Sea-Fever blog


Birch Tide by Sam Moyer (public art) by Peter A. Mello
November 9, 2010, 10:00 am
Filed under: maritime art | Tags: ,

I love art, especially public art in places that surprise you. I also love art that’s influenced by the sea. This covers it.

Birch Tide by Sam Moyer | Total Recall for Public Art Fund NYC 2010

This work is by Sam Moyer and is part of an exhibition organized by the Public Art Fund in NYC and titled Total Recall From the website:

Covering more than 50 tree trunks in the middle of MetroTech Center Commons, Sam Moyer’s work creates the illusion of a forest of birch trees with their easily recognizable silvery bark. Upon closer inspection, this bark reveals itself to be an image of the North Sea transposed on aluminum planks. Thus, she transplants nature from sea to land, layering species over species and allowing numerous realities to co-exist harmoniously. A multi-layered viewing experience, from some perspectives the work is revealed while from others it disappears completely.

Moyer was born in Chicago, Illinois in 1983. She received her BFA from Corcoran College of Art and Design, Washington D.C., in 2005 and her MFA from Yale University, New Haven, in 2007. She was most recently included in the exhibition Greater New York at P.S.1 Contemporary Art Center, Long Island City (2010). Recent exhibitions include the solo presentation of work entitledShape Shifters, Rachel Uffner Gallery, New York (2010) and group shows at Max Hans Daniel, Berlin, Germany; P.S.1 Contemporary Art Center, Long Island City; and the St. Louis Museum of Contemporary Art, Missouri.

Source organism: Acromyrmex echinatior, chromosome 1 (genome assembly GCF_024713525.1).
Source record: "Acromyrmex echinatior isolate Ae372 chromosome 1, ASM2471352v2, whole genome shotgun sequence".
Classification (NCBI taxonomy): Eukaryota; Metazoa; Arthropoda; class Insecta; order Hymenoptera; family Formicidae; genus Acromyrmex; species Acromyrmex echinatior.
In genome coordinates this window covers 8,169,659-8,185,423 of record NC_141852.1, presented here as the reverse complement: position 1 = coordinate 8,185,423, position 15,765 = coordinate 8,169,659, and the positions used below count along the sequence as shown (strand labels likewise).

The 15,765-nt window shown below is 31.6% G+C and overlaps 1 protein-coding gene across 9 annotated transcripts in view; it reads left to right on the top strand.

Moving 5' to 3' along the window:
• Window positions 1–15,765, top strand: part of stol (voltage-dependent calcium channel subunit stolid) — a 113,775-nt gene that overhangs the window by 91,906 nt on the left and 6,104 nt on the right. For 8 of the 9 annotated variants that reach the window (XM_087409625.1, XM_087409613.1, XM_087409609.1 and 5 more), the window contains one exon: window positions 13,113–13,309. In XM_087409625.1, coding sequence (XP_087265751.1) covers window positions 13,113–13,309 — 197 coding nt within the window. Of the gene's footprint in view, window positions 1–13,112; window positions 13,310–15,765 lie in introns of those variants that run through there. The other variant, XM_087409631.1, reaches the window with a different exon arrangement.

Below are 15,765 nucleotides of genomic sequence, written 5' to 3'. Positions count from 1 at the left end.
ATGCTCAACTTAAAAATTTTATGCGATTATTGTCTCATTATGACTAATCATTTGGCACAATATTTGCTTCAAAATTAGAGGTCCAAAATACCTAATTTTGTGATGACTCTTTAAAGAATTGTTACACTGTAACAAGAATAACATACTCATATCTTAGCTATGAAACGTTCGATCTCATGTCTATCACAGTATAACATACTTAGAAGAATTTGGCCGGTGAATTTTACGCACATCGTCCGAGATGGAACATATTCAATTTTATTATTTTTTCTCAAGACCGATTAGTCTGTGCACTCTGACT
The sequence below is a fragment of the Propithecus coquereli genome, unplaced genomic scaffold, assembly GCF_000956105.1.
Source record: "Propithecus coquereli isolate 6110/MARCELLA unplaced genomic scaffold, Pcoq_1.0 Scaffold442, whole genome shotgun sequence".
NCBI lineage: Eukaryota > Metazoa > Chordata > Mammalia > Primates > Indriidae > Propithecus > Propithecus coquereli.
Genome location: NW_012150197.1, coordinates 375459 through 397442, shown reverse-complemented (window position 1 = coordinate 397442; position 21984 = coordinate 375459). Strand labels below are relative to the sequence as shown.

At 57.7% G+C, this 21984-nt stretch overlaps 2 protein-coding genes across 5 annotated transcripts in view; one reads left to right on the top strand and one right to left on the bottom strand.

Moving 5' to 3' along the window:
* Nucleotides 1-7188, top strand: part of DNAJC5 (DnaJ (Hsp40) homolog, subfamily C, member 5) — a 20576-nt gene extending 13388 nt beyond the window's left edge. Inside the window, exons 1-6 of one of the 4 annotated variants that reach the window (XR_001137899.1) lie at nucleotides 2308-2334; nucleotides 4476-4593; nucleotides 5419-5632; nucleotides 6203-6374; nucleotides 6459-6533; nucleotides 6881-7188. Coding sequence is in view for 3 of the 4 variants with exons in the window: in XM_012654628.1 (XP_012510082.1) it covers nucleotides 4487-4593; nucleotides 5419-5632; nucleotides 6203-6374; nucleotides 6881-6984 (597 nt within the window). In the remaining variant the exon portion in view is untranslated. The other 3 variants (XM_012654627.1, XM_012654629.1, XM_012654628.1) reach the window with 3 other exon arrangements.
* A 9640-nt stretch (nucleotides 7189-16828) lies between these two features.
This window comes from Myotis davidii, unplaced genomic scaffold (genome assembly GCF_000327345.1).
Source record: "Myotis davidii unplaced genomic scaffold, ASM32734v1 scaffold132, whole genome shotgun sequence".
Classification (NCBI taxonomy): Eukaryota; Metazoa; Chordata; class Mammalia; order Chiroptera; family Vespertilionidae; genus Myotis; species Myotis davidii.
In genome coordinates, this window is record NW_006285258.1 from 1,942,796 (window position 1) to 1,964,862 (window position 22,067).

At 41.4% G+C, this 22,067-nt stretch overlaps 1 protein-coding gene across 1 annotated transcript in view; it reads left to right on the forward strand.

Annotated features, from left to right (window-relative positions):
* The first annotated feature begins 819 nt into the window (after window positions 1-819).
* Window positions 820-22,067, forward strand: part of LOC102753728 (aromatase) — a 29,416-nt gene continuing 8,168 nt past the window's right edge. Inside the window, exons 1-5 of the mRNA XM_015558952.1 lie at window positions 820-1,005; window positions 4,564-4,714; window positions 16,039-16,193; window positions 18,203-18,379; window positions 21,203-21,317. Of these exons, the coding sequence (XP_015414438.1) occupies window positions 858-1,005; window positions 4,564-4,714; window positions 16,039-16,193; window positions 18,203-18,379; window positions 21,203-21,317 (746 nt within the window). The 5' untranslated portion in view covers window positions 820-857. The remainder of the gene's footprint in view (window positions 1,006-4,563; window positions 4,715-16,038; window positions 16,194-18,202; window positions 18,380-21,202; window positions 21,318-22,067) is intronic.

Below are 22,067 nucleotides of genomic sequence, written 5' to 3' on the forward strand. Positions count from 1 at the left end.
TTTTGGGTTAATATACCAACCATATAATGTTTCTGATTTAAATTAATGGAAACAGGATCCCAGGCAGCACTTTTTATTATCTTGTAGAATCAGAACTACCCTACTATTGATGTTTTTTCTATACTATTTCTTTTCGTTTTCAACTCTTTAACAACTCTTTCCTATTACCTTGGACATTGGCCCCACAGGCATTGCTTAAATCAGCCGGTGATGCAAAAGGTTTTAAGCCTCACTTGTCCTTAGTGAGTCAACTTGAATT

Moyer lives and works in Brooklyn.

Photo credit: Public Art Fund on Flickr.com
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